Palewell Press’s second anthology of poetry and prose brings together a global set of writers, sharing their experiences of Covid-19, lockdown, the pandemic, losing track of time, a reprieve for nature, and their hopes for the future.
This anthology shares worldwide responses to the pandemic, from Yan Li’s testament to suffering in China; through Joseph Kafala of Sierra Leone’s Center for Memory and Reparations; Iranian-born Sholeh Wolpé in California; María Cristina Azcona, President of the International Forum for Literature and Culture of Peace in Latin America; Simon Lichman in Jerusalem, working for peace between Israeli and Palestinian communities; many UK-based human rights advocates: Dima Mekdad, Hasan Kahya, Anna Maria Mickiewicz, Nasrin Parvaz, Aydin Mehmet Ali, Taffy Nyawanza, Meltem Arikan, Shanta Acharya; and me!
Thank you to Camilla Reeve for accepting my poems.
They have their stratagems too, though they can’t move. They know their parts. Like invalids long reconciled To stillness, they do their work through others. They have turned the world To their own account by the twisting of hearts.
What do they have to say and how do they say it? In the library At night, or the sun room with its one Curled thriller by the window, something Is going on, You may suspect, that you don’t know of. Yet they
Need you. The time comes when you pick one up, You who scoff At determinism, the selfish gene. Why this one? Look, already the blurb Is drawing in Some further text. The second paragraph
Calls for an atlas or a gazetteer; That poem, spare As a dead leaf’s skeleton, coaxes Your lexicon. Through you they speak As through the sexes A script is passed that lovers never hear.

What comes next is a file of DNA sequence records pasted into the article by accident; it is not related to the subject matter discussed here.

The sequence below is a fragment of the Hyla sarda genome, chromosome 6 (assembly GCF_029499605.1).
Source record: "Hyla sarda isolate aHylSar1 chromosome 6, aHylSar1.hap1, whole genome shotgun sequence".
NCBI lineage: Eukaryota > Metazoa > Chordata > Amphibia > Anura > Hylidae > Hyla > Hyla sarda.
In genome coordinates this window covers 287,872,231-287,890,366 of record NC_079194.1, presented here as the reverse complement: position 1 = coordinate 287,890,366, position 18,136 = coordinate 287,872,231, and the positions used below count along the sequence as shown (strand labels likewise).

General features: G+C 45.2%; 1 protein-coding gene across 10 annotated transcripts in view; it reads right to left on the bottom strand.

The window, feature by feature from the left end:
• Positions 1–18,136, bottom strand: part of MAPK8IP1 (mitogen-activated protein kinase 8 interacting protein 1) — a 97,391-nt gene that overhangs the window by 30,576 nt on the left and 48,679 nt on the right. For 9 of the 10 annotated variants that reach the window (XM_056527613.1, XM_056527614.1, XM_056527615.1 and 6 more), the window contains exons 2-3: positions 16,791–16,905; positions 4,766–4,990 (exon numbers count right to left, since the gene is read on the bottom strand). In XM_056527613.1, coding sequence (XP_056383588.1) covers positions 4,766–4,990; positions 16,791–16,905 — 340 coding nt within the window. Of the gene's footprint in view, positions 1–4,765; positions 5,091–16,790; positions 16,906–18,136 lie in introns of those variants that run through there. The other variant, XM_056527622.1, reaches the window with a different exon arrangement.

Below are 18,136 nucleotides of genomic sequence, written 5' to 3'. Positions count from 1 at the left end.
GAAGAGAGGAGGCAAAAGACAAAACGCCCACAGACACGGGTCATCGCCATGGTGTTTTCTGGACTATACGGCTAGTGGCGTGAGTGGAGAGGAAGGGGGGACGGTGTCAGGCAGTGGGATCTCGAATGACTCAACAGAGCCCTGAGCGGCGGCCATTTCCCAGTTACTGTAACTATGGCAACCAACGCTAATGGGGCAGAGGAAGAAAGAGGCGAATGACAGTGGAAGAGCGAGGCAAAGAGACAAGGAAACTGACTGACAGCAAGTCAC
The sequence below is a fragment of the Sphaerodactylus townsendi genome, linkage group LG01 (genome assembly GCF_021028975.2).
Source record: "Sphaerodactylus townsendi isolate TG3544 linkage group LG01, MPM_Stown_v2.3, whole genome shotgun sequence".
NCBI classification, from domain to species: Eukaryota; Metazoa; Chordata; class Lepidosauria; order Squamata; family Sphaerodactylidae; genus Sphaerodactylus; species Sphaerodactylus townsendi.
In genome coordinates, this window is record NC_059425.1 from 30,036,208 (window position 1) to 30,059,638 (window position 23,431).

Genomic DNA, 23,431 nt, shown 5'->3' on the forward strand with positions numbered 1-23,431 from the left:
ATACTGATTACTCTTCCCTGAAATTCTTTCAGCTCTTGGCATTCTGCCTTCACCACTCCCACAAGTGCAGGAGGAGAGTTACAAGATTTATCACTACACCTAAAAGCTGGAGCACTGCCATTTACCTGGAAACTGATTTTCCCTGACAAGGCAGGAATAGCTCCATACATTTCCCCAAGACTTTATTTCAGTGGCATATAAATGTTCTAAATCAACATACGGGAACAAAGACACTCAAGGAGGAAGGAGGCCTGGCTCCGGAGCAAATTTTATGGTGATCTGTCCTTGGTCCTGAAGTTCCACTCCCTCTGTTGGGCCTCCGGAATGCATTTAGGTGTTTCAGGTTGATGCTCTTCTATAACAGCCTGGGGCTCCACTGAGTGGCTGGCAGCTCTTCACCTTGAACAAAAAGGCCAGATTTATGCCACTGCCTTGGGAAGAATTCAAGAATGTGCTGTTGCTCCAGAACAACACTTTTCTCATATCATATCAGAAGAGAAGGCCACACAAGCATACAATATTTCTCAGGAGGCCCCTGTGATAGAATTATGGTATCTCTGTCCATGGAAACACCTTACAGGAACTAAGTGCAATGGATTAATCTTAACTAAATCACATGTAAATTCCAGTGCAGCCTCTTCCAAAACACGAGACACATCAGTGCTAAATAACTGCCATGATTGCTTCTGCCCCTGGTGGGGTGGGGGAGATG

They have you. In the end they have written you, By the intrusion Of their account of the world, so when You come to think, to tell, to do, You’re caught between Quotation marks, your heart’s beat an allusion.
The falcon wears its erudition lightly As it angles down towards its master’s glove. Student of thermals written by the desert, It scarcely moves a muscle as it rides A silent avalanche back to the wrist Where it will stand in wait like a hooded hostage.
A lifetime’s learning renders youthful effort Less necessary, which is fortunate. The chase and first-strike kill it once could wing Have grown beyond it, so some morning soon This bird will have its neck wrung without warning And one of its progeny will take its place.
Thinking these things, the ageing writer makes Sketches for poems, notes for paragraphs. Bound for the darkness, does he see himself Balanced and forceful like the poised assassin Whose mere trajectory attracts all eyes Except the victim’s? Habit can die hard,
But still the chance remains he simply likes it, Catching the shifting air the way a falcon Spreads on a secret wave, the outpaced earth Left looking powerless. This sentence here, Weighed down by literal meaning as it is, Might only need that loose clause to take off,
Air-launched from a position in the sky For a long glide with just its wing-tip feathers Correcting for the wobble in the lisp Of sliding nothingness, the whispering road That leads you to a dead-heat with your shadow At the orange-blossom trellis in the oasis.